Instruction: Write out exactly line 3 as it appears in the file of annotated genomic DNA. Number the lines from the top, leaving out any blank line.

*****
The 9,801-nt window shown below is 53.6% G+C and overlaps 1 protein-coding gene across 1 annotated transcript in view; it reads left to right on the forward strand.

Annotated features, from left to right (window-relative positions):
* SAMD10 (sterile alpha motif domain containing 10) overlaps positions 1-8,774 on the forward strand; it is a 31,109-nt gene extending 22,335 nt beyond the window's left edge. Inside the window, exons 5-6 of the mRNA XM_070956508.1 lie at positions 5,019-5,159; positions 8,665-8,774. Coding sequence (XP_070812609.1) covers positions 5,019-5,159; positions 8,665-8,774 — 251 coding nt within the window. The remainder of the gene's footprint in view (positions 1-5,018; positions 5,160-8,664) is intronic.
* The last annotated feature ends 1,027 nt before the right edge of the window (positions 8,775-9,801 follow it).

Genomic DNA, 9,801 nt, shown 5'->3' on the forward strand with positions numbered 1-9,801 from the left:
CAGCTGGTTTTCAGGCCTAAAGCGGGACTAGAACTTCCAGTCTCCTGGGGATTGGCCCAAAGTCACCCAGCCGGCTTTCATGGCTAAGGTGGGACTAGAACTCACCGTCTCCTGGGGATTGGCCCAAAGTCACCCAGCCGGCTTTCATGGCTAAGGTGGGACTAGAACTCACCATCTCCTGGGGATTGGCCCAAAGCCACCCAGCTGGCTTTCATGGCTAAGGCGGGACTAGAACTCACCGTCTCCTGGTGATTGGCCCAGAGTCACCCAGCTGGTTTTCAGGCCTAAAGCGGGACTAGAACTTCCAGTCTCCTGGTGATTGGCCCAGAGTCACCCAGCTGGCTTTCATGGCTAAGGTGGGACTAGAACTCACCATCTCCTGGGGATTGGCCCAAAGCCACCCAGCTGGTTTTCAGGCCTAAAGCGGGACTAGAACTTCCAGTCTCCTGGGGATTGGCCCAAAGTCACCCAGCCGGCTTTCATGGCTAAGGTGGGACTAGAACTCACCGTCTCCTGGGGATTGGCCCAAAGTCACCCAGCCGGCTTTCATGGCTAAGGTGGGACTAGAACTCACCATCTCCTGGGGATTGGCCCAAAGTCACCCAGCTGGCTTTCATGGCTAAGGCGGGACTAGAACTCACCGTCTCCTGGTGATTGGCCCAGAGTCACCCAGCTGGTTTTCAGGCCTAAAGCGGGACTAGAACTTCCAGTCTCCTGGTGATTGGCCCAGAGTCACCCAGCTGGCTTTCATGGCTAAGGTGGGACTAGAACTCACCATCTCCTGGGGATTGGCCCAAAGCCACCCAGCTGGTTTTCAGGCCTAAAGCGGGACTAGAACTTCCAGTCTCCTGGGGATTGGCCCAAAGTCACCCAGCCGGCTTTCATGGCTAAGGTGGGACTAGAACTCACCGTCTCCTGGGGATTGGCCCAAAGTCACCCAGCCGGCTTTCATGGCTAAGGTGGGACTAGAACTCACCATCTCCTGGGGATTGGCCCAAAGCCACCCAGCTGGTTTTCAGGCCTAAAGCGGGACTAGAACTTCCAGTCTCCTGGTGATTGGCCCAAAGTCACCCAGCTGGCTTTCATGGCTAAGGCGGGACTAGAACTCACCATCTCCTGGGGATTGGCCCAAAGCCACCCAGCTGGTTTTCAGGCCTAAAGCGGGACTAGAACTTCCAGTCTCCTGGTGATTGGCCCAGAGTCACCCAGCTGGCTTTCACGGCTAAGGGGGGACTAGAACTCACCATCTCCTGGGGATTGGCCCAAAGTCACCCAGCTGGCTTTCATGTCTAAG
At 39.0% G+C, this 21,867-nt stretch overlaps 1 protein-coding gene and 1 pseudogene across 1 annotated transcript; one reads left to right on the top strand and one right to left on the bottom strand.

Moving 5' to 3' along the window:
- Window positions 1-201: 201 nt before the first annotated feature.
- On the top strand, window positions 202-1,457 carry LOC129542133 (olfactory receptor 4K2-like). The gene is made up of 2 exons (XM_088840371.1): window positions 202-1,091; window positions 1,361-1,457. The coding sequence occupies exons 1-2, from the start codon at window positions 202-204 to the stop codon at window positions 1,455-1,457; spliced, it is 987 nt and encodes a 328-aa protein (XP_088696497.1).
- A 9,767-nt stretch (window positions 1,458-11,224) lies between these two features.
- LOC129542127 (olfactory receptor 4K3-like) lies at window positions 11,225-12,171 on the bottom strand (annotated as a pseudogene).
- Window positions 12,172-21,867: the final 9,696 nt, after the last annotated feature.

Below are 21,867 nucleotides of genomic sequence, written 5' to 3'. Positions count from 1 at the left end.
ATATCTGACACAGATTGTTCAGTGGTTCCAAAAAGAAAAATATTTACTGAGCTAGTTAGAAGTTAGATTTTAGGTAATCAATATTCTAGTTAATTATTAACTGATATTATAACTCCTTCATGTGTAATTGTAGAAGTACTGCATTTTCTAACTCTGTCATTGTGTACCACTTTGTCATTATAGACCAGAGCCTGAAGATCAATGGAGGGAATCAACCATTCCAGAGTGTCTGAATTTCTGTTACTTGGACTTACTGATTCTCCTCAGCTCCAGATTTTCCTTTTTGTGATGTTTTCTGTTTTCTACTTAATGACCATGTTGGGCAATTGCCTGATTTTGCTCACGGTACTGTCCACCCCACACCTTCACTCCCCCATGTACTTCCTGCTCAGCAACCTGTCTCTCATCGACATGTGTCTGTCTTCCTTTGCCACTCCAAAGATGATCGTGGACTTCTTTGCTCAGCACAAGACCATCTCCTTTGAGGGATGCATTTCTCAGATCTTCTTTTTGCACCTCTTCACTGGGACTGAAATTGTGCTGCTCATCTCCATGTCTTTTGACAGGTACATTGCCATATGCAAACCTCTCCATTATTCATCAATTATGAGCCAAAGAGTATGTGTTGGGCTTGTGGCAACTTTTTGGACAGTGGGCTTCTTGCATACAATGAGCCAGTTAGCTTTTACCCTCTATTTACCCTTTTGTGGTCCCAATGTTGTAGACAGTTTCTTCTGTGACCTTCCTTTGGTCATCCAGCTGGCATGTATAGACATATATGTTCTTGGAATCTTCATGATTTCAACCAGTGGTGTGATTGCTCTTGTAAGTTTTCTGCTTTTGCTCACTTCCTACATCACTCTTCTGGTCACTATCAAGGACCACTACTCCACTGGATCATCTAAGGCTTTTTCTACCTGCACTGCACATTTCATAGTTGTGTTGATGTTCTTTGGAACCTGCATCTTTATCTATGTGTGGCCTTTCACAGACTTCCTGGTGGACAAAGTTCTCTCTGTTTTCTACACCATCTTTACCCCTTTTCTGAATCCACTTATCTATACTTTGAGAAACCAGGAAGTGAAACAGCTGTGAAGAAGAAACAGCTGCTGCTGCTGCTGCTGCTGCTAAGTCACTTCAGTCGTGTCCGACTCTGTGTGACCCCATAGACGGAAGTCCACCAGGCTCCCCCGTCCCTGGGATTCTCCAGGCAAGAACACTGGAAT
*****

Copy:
* SAMD10 (sterile alpha motif domain containing 10) overlaps positions 1-8,774 on the forward strand; it is a 31,109-nt gene extending 22,335 nt beyond the window's left edge. Inside the window, exons 5-6 of the mRNA XM_070956508.1 lie at positions 5,019-5,159; positions 8,665-8,774. Coding sequence (XP_070812609.1) covers positions 5,019-5,159; positions 8,665-8,774 — 251 coding nt within the window. The remainder of the gene's footprint in view (positions 1-5,018; positions 5,160-8,664) is intronic.